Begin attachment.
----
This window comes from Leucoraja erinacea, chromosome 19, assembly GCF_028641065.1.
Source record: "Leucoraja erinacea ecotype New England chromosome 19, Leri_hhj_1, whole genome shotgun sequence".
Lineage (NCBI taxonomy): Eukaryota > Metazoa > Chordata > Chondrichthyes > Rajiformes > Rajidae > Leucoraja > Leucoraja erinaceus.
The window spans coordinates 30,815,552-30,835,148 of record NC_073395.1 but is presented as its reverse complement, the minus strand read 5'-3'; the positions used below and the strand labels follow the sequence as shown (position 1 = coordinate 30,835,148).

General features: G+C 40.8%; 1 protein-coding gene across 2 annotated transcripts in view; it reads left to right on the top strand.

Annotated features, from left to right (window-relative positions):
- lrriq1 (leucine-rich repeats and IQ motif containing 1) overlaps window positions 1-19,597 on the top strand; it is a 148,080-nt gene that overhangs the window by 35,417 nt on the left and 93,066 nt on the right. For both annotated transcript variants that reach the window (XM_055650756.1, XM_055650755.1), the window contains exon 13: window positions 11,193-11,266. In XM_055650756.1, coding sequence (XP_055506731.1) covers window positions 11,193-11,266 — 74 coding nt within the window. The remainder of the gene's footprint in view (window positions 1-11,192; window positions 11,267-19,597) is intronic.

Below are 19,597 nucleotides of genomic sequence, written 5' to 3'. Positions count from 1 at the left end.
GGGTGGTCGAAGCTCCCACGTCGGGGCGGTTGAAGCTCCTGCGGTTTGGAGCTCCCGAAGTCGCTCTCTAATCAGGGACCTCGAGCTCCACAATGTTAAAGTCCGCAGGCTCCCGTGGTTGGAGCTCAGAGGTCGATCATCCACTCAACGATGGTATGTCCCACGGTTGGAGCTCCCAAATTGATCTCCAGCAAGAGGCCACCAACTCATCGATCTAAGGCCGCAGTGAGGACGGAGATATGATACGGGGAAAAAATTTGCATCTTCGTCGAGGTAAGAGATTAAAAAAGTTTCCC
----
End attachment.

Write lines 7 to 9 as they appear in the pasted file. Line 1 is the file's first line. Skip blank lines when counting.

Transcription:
- lrriq1 (leucine-rich repeats and IQ motif containing 1) overlaps window positions 1-19,597 on the top strand; it is a 148,080-nt gene that overhangs the window by 35,417 nt on the left and 93,066 nt on the right. For both annotated transcript variants that reach the window (XM_055650756.1, XM_055650755.1), the window contains exon 13: window positions 11,193-11,266. In XM_055650756.1, coding sequence (XP_055506731.1) covers window positions 11,193-11,266 — 74 coding nt within the window. The remainder of the gene's footprint in view (window positions 1-11,192; window positions 11,267-19,597) is intronic.

Below are 19,597 nucleotides of genomic sequence, written 5' to 3'. Positions count from 1 at the left end.
GGGTGGTCGAAGCTCCCACGTCGGGGCGGTTGAAGCTCCTGCGGTTTGGAGCTCCCGAAGTCGCTCTCTAATCAGGGACCTCGAGCTCCACAATGTTAAAGTCCGCAGGCTCCCGTGGTTGGAGCTCAGAGGTCGATCATCCACTCAACGATGGTATGTCCCACGGTTGGAGCTCCCAAATTGATCTCCAGCAAGAGGCCACCAACTCATCGATCTAAGGCCGCAGTGAGGACGGAGATATGATACGGGGAAAAAATTTGCATCTTCGTCGAGGTAAGAGATTAAAAAAGTTTCCC